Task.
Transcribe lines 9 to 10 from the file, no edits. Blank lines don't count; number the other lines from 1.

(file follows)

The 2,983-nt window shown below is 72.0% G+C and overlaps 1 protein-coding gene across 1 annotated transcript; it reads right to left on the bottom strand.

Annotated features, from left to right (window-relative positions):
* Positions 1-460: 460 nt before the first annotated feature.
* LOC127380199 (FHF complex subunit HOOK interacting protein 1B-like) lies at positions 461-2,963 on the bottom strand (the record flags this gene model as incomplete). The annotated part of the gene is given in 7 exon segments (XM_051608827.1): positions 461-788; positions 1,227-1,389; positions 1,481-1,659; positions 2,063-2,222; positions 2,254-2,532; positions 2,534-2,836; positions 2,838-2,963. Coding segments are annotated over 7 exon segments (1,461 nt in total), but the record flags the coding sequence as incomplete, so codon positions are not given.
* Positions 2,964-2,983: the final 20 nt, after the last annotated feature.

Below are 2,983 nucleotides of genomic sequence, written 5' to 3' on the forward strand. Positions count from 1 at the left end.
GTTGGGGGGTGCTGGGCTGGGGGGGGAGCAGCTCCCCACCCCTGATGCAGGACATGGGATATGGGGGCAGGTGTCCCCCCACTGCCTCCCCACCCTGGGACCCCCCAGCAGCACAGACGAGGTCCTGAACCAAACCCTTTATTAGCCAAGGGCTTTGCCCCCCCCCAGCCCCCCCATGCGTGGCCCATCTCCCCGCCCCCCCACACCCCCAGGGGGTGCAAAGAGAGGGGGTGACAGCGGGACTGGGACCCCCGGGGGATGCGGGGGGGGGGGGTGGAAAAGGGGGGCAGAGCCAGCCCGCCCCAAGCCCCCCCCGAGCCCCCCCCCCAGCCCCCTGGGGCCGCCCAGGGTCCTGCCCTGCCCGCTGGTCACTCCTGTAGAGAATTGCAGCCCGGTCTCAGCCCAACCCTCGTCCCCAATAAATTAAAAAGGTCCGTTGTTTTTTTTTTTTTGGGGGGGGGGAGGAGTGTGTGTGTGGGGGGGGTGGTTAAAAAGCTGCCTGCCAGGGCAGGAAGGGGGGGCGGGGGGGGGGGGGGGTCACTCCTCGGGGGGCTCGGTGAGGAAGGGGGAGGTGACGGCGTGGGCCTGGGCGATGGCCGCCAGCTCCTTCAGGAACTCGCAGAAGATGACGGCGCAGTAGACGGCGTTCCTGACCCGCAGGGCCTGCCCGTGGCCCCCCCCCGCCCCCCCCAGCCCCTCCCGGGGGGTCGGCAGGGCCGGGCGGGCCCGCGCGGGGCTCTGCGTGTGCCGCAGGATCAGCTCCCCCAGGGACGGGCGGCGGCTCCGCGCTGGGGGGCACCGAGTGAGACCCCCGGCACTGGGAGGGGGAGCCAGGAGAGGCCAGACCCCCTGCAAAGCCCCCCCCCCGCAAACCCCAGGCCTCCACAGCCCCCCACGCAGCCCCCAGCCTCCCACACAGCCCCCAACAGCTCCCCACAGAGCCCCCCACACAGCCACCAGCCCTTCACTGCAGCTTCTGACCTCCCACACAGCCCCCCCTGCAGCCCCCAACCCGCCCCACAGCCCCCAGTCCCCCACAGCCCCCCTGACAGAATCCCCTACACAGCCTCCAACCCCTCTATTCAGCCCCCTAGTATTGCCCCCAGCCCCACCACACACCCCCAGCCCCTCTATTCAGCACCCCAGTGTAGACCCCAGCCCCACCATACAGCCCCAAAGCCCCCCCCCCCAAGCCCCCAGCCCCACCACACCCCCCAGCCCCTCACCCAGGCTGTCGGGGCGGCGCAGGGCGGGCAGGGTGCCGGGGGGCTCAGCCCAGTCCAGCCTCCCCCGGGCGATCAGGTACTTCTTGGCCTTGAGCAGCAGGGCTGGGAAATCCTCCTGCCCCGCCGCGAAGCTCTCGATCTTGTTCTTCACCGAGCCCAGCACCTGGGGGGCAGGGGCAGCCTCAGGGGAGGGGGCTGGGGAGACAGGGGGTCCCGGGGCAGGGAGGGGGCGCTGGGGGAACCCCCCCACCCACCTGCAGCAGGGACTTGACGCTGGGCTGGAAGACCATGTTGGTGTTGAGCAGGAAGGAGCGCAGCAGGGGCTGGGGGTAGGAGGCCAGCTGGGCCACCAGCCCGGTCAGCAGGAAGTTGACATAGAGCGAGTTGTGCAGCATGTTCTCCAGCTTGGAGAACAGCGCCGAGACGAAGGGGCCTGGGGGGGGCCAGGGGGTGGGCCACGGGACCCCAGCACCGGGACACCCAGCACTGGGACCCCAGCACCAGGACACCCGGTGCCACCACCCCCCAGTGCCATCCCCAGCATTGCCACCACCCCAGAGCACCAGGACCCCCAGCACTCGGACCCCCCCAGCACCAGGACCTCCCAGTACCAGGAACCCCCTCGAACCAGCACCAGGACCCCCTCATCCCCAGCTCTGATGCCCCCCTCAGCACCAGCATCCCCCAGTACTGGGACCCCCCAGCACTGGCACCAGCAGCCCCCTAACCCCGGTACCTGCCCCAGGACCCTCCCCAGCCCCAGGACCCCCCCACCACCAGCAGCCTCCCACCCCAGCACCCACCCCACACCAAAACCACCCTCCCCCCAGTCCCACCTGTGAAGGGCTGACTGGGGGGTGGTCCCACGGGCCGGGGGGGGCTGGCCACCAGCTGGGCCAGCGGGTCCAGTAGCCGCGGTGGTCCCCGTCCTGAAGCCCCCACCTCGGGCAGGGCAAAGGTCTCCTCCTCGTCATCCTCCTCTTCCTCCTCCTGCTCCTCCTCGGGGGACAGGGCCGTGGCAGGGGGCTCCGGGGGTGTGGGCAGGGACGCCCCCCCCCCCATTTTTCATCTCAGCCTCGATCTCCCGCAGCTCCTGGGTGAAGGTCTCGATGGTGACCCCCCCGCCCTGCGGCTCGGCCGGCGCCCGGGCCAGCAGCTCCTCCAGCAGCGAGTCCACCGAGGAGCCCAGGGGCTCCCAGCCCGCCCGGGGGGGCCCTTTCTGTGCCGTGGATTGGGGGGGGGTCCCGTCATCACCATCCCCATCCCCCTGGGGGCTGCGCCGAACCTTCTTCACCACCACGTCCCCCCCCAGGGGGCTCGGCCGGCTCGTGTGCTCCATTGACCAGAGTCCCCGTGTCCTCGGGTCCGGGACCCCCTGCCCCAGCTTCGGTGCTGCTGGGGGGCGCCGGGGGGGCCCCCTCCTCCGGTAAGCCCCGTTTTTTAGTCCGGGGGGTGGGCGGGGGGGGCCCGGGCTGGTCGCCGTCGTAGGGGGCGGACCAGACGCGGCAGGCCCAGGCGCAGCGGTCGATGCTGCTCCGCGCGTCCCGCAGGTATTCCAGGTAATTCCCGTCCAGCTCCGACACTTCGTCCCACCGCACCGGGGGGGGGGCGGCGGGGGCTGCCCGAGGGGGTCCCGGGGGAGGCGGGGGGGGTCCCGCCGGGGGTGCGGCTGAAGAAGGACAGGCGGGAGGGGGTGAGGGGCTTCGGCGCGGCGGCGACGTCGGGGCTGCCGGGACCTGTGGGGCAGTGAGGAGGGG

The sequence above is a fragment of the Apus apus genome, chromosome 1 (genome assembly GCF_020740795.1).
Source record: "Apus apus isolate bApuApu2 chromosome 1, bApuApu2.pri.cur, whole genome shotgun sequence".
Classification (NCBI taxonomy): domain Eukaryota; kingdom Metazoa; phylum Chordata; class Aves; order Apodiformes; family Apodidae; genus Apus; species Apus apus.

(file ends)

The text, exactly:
Source record: "Apus apus isolate bApuApu2 chromosome 1, bApuApu2.pri.cur, whole genome shotgun sequence".
Classification (NCBI taxonomy): domain Eukaryota; kingdom Metazoa; phylum Chordata; class Aves; order Apodiformes; family Apodidae; genus Apus; species Apus apus.